NLAES and NESARC respondents were informed in writing about the nature of the survey, the statistical uses of the survey data, the voluntary aspect of participation, and the federal laws that rigorously provided for the strict confidentiality of the identifiable survey information. Those respondents consenting to participate after receiving this information were interviewed. The research protocols, including informed consent procedures, received full ethical review and approval from the US Census Bureau and US Office of Management and Budget. As noted previously,17 there were minor differences in the mode of administration of the surveys e.g., whether interviewers recorded the information on paper or directly into a computer. In both surveys, data were adjusted to account for oversampling and respondent and household response and to be representative of the US population on a range of sociodemographic characteristics at the time of the study.
The NLAES and NESARC included exactly the same questions to assess lifetime suicidal behaviors. NLAES and NESARC respondents were asked the following questions: During that time when your mood was at its lowest/you enjoyed or cared the least about things, did you: 1) think about committing suicide?; 2) attempt suicide? We used the first question to assess a lifetime history of suicidal ideation, while the second was used to assess a lifetime history of suicide attempt. A relevant difference between the NLAES and the NESARC is that the questions related to suicidal ideation and suicide attempt were asked only to those who screened into the major depressive episode section in the NESARC survey, while all respondents in the NLAES were assessed for suicidal ideation and suicide attempt. To screen into the major depressive episode section, subjects had to answer yes to one of these two questions: 1) “In your entire life, have you ever had a time when you felt sad, blue, depressed, or down most of the time for at least 2 weeks?”; or 2) “In your entire life, have you ever had a time, lasting at least 2 weeks, when you didn't care about the things that you usually cared about, or when you didn't enjoy the things you usually enjoyed?”. To ensure equality of measurement across the NLAES and NESARC, the present study focused on suicide-related behaviors of individuals who screened into the depression section of the AUDADIS-IV interview in either survey. In the NLAES survey 33.8% of respondents screened into the depression section of the interview; in the NESARC survey, 31.7% of respondents screened in.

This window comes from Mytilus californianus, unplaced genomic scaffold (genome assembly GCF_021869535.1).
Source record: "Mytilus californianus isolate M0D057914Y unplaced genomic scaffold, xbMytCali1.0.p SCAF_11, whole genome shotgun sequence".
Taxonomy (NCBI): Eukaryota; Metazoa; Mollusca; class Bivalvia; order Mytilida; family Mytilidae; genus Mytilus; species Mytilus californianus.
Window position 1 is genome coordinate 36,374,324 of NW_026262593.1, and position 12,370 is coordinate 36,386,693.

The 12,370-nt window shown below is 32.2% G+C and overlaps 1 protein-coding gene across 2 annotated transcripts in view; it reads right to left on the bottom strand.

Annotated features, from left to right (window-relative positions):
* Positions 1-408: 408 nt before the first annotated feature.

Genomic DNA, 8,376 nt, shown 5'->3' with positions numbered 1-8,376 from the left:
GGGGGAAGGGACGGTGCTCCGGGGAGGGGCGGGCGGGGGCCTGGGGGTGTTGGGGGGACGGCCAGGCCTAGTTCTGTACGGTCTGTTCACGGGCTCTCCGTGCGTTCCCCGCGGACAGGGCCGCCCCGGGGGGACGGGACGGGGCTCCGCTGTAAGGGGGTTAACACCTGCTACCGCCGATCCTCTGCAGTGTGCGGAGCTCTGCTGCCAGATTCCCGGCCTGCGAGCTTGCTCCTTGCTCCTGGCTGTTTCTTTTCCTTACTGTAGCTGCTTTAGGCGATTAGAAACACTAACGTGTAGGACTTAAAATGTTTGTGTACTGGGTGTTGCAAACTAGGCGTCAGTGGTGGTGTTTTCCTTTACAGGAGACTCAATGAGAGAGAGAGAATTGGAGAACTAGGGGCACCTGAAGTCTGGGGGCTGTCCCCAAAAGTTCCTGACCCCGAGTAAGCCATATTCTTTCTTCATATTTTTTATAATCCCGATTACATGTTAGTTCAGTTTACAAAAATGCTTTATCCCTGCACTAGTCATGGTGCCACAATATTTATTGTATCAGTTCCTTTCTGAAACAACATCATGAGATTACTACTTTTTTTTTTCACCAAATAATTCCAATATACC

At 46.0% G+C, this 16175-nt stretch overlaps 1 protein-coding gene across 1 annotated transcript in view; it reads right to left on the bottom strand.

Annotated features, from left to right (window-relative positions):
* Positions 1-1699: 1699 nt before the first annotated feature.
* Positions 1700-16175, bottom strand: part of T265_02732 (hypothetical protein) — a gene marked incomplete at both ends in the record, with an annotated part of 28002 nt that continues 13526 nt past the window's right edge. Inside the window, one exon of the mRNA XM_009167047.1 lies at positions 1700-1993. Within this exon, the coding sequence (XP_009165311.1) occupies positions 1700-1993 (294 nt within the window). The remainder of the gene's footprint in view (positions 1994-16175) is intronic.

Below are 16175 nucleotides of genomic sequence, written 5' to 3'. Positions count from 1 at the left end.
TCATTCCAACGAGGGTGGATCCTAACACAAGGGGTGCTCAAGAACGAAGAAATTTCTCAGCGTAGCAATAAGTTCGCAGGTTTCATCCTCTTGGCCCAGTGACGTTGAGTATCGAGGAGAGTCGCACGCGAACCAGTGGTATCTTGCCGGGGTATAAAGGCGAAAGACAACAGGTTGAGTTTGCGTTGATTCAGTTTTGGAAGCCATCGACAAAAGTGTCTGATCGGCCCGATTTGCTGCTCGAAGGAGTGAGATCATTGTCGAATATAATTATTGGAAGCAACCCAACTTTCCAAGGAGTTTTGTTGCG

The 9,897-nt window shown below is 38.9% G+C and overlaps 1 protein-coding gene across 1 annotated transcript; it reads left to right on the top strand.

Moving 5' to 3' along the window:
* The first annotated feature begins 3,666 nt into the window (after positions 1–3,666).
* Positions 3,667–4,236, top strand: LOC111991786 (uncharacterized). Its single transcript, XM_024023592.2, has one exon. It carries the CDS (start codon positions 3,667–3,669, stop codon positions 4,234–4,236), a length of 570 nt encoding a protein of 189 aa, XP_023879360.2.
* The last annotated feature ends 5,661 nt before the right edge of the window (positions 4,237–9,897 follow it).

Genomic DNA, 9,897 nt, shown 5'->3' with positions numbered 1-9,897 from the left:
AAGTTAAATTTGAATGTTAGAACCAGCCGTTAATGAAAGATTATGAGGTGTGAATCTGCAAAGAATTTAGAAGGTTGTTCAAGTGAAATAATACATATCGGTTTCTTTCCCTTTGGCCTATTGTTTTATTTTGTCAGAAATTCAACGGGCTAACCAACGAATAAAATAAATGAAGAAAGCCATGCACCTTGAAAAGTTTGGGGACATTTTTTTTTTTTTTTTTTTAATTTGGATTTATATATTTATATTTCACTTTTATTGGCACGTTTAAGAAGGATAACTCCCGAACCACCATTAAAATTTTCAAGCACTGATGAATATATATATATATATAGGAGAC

We compared the rates of lifetime suicide attempts and suicidal ideation without attempts in the NLAES and the NESARC across all ethnic groups stratified by age and gender. Because the combined standard error of two means (or percents) is always equal or less than the sum of the standard errors of those two means, we consider two confidence intervals (CIs) that share a boundary or do not overlap to be significantly different from one another.18
To identify groups with particularly high prevalence of suicide attempts, we defined as “high-risk groups for suicide attempt” those groups whose lower bound of the 95% CI for the prevalence of suicide attempts was higher than the higher bound of the 95% CI in the full NESARC sample, i.e., those groups with prevalence of suicide attempts higher than 2.56% (we note that that is a conservative definition of high-risk group since the full sample, by including the high-risk group, had a higher prevalence estimate of suicide attempt than it would have if the high-risk group had been excluded).
By analogy, we defined “high-risk groups for suicidal ideation without attempts” as those groups whose lower bound of the 95% CI for the prevalence of suicidal ideation without attempts was higher than the higher bound of the 95% CI for the prevalence of suicidal ideation without attempts in the full NESARC sample, i.e., higher than 6.58%.
Logistic regression models were used to examine whether the rates of lifetime suicide attempts and suicidal ideation without attempts changed between surveys among respondents with a lifetime diagnosis of major depressive disorder (MDD), after adjusting for changes in the sociodemographic characteristics of the respondents. Adjusted odds ratios (AORs), controlled for sex, race, age, income, education, urbanicity, region, and MDD, were considered significant when their confidence interval did not include 1.
Lifetime suicide attempts were reported by 2.4% (95% CI 2.26-2.59) of the respondents in the 1991-1992 NLAES and also by 2.4% (95% CI 2.16-2.56) of the respondents in the 2001-2002 NESARC (Table 1).